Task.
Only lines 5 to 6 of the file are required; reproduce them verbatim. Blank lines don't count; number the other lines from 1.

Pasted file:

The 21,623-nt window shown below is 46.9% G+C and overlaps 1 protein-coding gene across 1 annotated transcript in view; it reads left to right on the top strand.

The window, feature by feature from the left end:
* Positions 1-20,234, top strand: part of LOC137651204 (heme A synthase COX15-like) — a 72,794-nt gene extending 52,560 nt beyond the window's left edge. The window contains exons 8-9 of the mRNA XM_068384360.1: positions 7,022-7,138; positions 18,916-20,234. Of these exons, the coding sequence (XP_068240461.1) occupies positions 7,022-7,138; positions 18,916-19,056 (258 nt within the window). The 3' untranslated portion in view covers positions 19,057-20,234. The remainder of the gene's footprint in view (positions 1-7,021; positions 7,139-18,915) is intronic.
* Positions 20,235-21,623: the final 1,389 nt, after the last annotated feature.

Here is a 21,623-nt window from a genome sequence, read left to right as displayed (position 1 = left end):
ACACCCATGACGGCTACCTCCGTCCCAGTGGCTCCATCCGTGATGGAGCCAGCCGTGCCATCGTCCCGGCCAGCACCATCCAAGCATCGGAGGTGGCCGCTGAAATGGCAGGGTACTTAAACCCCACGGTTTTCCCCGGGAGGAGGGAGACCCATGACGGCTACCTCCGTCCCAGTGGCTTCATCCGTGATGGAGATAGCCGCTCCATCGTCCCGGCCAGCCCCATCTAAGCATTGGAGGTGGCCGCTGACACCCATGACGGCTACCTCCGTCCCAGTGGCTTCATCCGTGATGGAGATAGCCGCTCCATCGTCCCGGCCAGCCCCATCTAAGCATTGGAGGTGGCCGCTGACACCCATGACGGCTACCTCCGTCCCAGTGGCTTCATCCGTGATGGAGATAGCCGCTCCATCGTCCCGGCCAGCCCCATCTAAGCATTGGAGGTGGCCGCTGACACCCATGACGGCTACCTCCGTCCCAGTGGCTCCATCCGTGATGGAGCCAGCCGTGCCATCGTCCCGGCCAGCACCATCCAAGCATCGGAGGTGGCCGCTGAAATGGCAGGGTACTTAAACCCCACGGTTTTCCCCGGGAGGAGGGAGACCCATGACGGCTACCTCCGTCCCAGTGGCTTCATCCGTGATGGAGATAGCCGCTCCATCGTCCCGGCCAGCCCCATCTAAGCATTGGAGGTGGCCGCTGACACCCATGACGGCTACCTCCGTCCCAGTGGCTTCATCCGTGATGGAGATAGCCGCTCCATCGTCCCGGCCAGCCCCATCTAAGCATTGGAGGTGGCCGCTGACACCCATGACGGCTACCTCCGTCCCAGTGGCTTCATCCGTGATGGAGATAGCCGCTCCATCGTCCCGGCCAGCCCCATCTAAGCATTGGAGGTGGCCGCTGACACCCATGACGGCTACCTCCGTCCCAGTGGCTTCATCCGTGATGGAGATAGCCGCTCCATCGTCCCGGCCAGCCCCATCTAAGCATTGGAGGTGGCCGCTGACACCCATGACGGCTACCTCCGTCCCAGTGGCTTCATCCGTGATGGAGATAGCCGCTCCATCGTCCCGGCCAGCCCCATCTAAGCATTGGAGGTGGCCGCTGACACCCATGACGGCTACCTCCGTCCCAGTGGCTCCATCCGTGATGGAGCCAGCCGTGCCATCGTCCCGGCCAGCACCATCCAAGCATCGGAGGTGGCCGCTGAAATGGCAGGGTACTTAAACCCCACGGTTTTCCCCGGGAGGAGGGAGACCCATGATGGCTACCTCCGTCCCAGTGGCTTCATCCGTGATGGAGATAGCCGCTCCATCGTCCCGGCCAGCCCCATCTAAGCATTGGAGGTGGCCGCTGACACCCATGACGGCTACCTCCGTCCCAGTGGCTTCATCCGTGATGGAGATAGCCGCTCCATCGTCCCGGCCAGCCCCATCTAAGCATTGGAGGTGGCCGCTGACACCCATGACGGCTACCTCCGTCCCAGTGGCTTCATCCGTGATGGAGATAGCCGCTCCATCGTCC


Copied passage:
Here is a 21,623-nt window from a genome sequence, read left to right as displayed (position 1 = left end):
ACACCCATGACGGCTACCTCCGTCCCAGTGGCTCCATCCGTGATGGAGCCAGCCGTGCCATCGTCCCGGCCAGCACCATCCAAGCATCGGAGGTGGCCGCTGAAATGGCAGGGTACTTAAACCCCACGGTTTTCCCCGGGAGGAGGGAGACCCATGACGGCTACCTCCGTCCCAGTGGCTTCATCCGTGATGGAGATAGCCGCTCCATCGTCCCGGCCAGCCCCATCTAAGCATTGGAGGTGGCCGCTGACACCCATGACGGCTACCTCCGTCCCAGTGGCTTCATCCGTGATGGAGATAGCCGCTCCATCGTCCCGGCCAGCCCCATCTAAGCATTGGAGGTGGCCGCTGACACCCATGACGGCTACCTCCGTCCCAGTGGCTTCATCCGTGATGGAGATAGCCGCTCCATCGTCCCGGCCAGCCCCATCTAAGCATTGGAGGTGGCCGCTGACACCCATGACGGCTACCTCCGTCCCAGTGGCTCCATCCGTGATGGAGCCAGCCGTGCCATCGTCCCGGCCAGCACCATCCAAGCATCGGAGGTGGCCGCTGAAATGGCAGGGTACTTAAACCCCACGGTTTTCCCCGGGAGGAGGGAGACCCATGACGGCTACCTCCGTCCCAGTGGCTTCATCCGTGATGGAGATAGCCGCTCCATCGTCCCGGCCAGCCCCATCTAAGCATTGGAGGTGGCCGCTGACACCCATGACGGCTACCTCCGTCCCAGTGGCTTCATCCGTGATGGAGATAGCCGCTCCATCGTCCCGGCCAGCCCCATCTAAGCATTGGAGGTGGCCGCTGACACCCATGACGGCTACCTCCGTCCCAGTGGCTTCATCCGTGATGGAGATAGCCGCTCCATCGTCCCGGCCAGCCCCATCTAAGCATTGGAGGTGGCCGCTGACACCCATGACGGCTACCTCCGTCCCAGTGGCTTCATCCGTGATGGAGATAGCCGCTCCATCGTCCCGGCCAGCCCCATCTAAGCATTGGAGGTGGCCGCTGACACCCATGACGGCTACCTCCGTCCCAGTGGCTTCATCCGTGATGGAGATAGCCGCTCCATCGTCCCGGCCAGCCCCATCTAAGCATTGGAGGTGGCCGCTGACACCCATGACGGCTACCTCCGTCCCAGTGGCTCCATCCGTGATGGAGCCAGCCGTGCCATCGTCCCGGCCAGCACCATCCAAGCATCGGAGGTGGCCGCTGAAATGGCAGGGTACTTAAACCCCACGGTTTTCCCCGGGAGGAGGGAGACCCATGATGGCTACCTCCGTCCCAGTGGCTTCATCCGTGATGGAGATAGCCGCTCCATCGTCCCGGCCAGCCCCATCTAAGCATTGGAGGTGGCCGCTGACACCCATGACGGCTACCTCCGTCCCAGTGGCTTCATCCGTGATGGAGATAGCCGCTCCATCGTCCCGGCCAGCCCCATCTAAGCATTGGAGGTGGCCGCTGACACCCATGACGGCTACCTCCGTCCCAGTGGCTTCATCCGTGATGGAGATAGCCGCTCCATCGTCC